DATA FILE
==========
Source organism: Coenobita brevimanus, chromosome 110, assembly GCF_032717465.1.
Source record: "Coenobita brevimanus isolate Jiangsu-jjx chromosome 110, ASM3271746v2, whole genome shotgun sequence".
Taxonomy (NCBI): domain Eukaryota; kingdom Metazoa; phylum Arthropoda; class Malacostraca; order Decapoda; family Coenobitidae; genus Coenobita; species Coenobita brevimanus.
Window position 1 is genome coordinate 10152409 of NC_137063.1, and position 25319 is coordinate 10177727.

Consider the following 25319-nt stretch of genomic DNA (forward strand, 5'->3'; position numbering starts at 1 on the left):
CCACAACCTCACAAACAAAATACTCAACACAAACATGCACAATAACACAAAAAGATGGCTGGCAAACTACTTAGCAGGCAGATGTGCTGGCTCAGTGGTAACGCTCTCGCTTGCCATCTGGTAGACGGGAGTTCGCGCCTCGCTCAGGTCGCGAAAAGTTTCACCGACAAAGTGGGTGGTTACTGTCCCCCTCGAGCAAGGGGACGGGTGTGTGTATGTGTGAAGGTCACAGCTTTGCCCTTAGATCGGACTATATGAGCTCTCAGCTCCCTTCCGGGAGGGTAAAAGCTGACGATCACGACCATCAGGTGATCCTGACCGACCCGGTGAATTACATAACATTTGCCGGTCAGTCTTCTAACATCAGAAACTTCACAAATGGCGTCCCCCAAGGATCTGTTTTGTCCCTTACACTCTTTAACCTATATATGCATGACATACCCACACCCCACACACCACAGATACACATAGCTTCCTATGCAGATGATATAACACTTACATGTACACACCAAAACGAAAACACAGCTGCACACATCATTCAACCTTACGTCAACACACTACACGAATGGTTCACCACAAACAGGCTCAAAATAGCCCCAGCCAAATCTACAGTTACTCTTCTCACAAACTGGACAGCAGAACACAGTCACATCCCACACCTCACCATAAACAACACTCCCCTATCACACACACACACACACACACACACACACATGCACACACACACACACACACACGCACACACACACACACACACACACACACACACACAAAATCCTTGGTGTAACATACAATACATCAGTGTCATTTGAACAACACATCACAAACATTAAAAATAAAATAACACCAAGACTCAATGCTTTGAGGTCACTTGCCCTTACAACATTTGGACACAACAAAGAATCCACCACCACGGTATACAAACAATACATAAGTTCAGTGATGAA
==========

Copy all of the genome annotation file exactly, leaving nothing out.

Source organism: Coenobita brevimanus, chromosome 110, assembly GCF_032717465.1.
Source record: "Coenobita brevimanus isolate Jiangsu-jjx chromosome 110, ASM3271746v2, whole genome shotgun sequence".
Taxonomy (NCBI): domain Eukaryota; kingdom Metazoa; phylum Arthropoda; class Malacostraca; order Decapoda; family Coenobitidae; genus Coenobita; species Coenobita brevimanus.
Window position 1 is genome coordinate 10152409 of NC_137063.1, and position 25319 is coordinate 10177727.

Consider the following 25319-nt stretch of genomic DNA (forward strand, 5'->3'; position numbering starts at 1 on the left):
CCACAACCTCACAAACAAAATACTCAACACAAACATGCACAATAACACAAAAAGATGGCTGGCAAACTACTTAGCAGGCAGATGTGCTGGCTCAGTGGTAACGCTCTCGCTTGCCATCTGGTAGACGGGAGTTCGCGCCTCGCTCAGGTCGCGAAAAGTTTCACCGACAAAGTGGGTGGTTACTGTCCCCCTCGAGCAAGGGGACGGGTGTGTGTATGTGTGAAGGTCACAGCTTTGCCCTTAGATCGGACTATATGAGCTCTCAGCTCCCTTCCGGGAGGGTAAAAGCTGACGATCACGACCATCAGGTGATCCTGACCGACCCGGTGAATTACATAACATTTGCCGGTCAGTCTTCTAACATCAGAAACTTCACAAATGGCGTCCCCCAAGGATCTGTTTTGTCCCTTACACTCTTTAACCTATATATGCATGACATACCCACACCCCACACACCACAGATACACATAGCTTCCTATGCAGATGATATAACACTTACATGTACACACCAAAACGAAAACACAGCTGCACACATCATTCAACCTTACGTCAACACACTACACGAATGGTTCACCACAAACAGGCTCAAAATAGCCCCAGCCAAATCTACAGTTACTCTTCTCACAAACTGGACAGCAGAACACAGTCACATCCCACACCTCACCATAAACAACACTCCCCTATCACACACACACACACACACACACACACACATGCACACACACACACACACACACGCACACACACACACACACACACACACACACACACAAAATCCTTGGTGTAACATACAATACATCAGTGTCATTTGAACAACACATCACAAACATTAAAAATAAAATAACACCAAGACTCAATGCTTTGAGGTCACTTGCCCTTACAACATTTGGACACAACAAAGAATCCACCACCACGGTATACAAACAATACATAAGTTCAGTGATGAA